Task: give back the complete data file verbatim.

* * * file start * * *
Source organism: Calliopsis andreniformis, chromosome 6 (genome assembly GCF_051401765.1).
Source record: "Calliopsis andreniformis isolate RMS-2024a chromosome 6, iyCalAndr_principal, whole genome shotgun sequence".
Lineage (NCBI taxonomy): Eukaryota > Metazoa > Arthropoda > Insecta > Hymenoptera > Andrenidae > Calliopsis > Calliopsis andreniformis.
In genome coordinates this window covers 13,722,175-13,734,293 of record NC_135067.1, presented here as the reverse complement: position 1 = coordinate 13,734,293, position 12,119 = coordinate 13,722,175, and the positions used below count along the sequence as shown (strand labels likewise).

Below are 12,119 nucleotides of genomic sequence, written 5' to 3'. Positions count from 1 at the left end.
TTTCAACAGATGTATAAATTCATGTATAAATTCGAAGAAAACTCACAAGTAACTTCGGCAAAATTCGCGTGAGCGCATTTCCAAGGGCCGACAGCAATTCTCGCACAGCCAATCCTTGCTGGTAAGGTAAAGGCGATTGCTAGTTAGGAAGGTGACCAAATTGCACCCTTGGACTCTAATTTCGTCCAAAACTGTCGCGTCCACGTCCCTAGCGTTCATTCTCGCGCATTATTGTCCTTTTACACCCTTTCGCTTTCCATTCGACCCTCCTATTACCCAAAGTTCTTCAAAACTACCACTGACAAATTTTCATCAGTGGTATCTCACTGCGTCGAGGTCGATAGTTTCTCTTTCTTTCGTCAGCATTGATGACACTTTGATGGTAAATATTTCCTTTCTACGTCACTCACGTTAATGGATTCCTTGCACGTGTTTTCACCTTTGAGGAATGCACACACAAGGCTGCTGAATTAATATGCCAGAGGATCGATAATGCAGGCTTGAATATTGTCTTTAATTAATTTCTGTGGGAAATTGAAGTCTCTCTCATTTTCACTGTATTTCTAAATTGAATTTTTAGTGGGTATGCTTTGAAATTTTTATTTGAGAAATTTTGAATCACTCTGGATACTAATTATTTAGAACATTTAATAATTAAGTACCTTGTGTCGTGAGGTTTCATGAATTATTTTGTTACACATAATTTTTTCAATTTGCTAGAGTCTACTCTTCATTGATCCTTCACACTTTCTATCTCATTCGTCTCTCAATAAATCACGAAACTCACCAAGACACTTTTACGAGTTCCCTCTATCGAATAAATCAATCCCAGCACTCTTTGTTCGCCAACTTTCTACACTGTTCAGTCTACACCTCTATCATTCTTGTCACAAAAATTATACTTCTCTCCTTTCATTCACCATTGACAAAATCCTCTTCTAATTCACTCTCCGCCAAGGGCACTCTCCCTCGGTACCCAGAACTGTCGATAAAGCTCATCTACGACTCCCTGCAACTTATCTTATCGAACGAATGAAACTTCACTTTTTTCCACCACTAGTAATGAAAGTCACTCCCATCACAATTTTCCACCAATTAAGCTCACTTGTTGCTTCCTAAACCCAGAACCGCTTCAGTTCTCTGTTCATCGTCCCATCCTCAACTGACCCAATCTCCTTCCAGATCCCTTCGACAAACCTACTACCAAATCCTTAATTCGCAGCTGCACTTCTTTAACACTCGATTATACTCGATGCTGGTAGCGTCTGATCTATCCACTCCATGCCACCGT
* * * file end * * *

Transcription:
Source organism: Calliopsis andreniformis, chromosome 6 (genome assembly GCF_051401765.1).
Source record: "Calliopsis andreniformis isolate RMS-2024a chromosome 6, iyCalAndr_principal, whole genome shotgun sequence".
Lineage (NCBI taxonomy): Eukaryota > Metazoa > Arthropoda > Insecta > Hymenoptera > Andrenidae > Calliopsis > Calliopsis andreniformis.
In genome coordinates this window covers 13,722,175-13,734,293 of record NC_135067.1, presented here as the reverse complement: position 1 = coordinate 13,734,293, position 12,119 = coordinate 13,722,175, and the positions used below count along the sequence as shown (strand labels likewise).

Below are 12,119 nucleotides of genomic sequence, written 5' to 3'. Positions count from 1 at the left end.
TTTCAACAGATGTATAAATTCATGTATAAATTCGAAGAAAACTCACAAGTAACTTCGGCAAAATTCGCGTGAGCGCATTTCCAAGGGCCGACAGCAATTCTCGCACAGCCAATCCTTGCTGGTAAGGTAAAGGCGATTGCTAGTTAGGAAGGTGACCAAATTGCACCCTTGGACTCTAATTTCGTCCAAAACTGTCGCGTCCACGTCCCTAGCGTTCATTCTCGCGCATTATTGTCCTTTTACACCCTTTCGCTTTCCATTCGACCCTCCTATTACCCAAAGTTCTTCAAAACTACCACTGACAAATTTTCATCAGTGGTATCTCACTGCGTCGAGGTCGATAGTTTCTCTTTCTTTCGTCAGCATTGATGACACTTTGATGGTAAATATTTCCTTTCTACGTCACTCACGTTAATGGATTCCTTGCACGTGTTTTCACCTTTGAGGAATGCACACACAAGGCTGCTGAATTAATATGCCAGAGGATCGATAATGCAGGCTTGAATATTGTCTTTAATTAATTTCTGTGGGAAATTGAAGTCTCTCTCATTTTCACTGTATTTCTAAATTGAATTTTTAGTGGGTATGCTTTGAAATTTTTATTTGAGAAATTTTGAATCACTCTGGATACTAATTATTTAGAACATTTAATAATTAAGTACCTTGTGTCGTGAGGTTTCATGAATTATTTTGTTACACATAATTTTTTCAATTTGCTAGAGTCTACTCTTCATTGATCCTTCACACTTTCTATCTCATTCGTCTCTCAATAAATCACGAAACTCACCAAGACACTTTTACGAGTTCCCTCTATCGAATAAATCAATCCCAGCACTCTTTGTTCGCCAACTTTCTACACTGTTCAGTCTACACCTCTATCATTCTTGTCACAAAAATTATACTTCTCTCCTTTCATTCACCATTGACAAAATCCTCTTCTAATTCACTCTCCGCCAAGGGCACTCTCCCTCGGTACCCAGAACTGTCGATAAAGCTCATCTACGACTCCCTGCAACTTATCTTATCGAACGAATGAAACTTCACTTTTTTCCACCACTAGTAATGAAAGTCACTCCCATCACAATTTTCCACCAATTAAGCTCACTTGTTGCTTCCTAAACCCAGAACCGCTTCAGTTCTCTGTTCATCGTCCCATCCTCAACTGACCCAATCTCCTTCCAGATCCCTTCGACAAACCTACTACCAAATCCTTAATTCGCAGCTGCACTTCTTTAACACTCGATTATACTCGATGCTGGTAGCGTCTGATCTATCCACTCCATGCCACCGT